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TAYLOR v. BARNHART

United States District Court, N.D. Illinois


May 11, 2004.

STANLEY TAYLOR, Plaintiff, V. JO ANNE B. BARNHART, Commissioner of Social Security, Defendant

The opinion of the court was delivered by: WAYNE ANDERSEN, District Judge

MEMORANDUM, OPINION AND ORDER

This matter is before the Court on Plaintiff Stanley Taylor's Petition for Attorney's Fees pursuant to the Equal Access to Justice Act ("EAJA"), 28 U.S.C. § 2412. For the reasons set forth below, we grant his petition and award fees in the amount of $7,222.92.

BACKGROUND

  Plaintiff Stanley Taylor applied for Supplemental Security Income (SSI) in February, 1988, alleging disability since August 1984. His application was granted, and he was found to be disabled since February 1, 1988. However, in 1996, Congress enacted Public Law 104-121 which precluded an award of SSI benefits if "alcoholism or drug addiction would . . . be a contributing factor material to the Commissioner's determination that the individual was disabled." Pub.L. 104-121 § 105. Pursuant to Public Law 104-121, Plaintiff's claim was re-adjudicated and Plaintiff was informed that his benefits would cease on January 1, 1997. Plaintiff's request for reconsideration was denied. Plaintiff was granted an administrative hearing. In January 1998, the ALJ issued his decision finding that Plaintiff was not disabled and thus not entitled to SSI benefits. Upon review, this Court found that the ALJ did not obtain a valid waiver of counsel from Plaintiff and that the ALJ failed to fully and fairly develop the record. Moreover, we found that the ALJ did not make an express finding concerning Plaintiff's literacy, despite the fact that this issue was critical to determining whether or not Plaintiff was disabled. We, therefore, remanded the matter to the ALJ for further proceedings. Plaintiff has now filed an EAJA petition for attorney's fees incurred in connection with filing his appeal and with preparing the present motion.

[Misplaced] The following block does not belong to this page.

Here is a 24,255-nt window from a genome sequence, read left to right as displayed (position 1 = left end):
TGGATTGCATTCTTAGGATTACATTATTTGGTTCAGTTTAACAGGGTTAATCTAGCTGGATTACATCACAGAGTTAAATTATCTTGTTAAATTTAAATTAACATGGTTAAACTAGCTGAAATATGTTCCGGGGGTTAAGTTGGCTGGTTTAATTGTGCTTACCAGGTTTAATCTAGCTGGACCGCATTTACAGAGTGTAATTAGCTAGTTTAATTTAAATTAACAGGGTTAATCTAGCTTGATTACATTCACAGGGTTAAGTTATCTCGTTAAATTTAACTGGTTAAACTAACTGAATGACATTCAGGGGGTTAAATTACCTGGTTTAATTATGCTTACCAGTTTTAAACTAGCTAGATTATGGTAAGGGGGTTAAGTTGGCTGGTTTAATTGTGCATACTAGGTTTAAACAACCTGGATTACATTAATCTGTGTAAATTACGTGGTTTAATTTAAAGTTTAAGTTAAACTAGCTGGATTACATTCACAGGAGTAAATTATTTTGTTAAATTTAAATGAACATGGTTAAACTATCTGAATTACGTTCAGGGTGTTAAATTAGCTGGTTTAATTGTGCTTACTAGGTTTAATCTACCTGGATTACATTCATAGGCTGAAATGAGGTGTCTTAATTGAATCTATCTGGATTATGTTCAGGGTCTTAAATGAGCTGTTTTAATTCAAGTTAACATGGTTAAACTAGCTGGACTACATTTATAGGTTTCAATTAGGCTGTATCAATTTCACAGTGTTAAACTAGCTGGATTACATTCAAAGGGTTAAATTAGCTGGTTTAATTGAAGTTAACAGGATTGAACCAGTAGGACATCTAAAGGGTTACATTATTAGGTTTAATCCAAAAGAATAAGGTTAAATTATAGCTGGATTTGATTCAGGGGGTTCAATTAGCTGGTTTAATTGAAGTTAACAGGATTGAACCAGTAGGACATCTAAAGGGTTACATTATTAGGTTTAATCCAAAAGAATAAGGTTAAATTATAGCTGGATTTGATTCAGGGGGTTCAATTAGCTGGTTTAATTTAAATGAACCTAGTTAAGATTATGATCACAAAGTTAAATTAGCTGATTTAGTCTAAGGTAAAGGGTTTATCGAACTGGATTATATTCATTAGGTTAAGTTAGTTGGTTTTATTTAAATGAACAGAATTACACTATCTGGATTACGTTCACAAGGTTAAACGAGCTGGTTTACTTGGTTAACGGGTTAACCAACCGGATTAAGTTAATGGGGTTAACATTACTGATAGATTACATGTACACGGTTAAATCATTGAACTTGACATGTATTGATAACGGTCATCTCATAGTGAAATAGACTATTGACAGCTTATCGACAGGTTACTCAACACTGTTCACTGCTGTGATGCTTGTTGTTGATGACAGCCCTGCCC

ANALYSIS

  The Equal Access to Justice Act ("EAJA") provides that a party who prevails against the United States may receive attorney's fees and costs if certain conditions are met. 28 U.S.C. § 2412. A party seeking such fees and expenses must demonstrate that: 1) he filed a request for fees within thirty days of final judgment in the action; 2) that he was a "prevailing party"; and 3) that the United States was not "substantially justified" in the earlier action. 28 U.S.C. § 2412(d)(1)(B).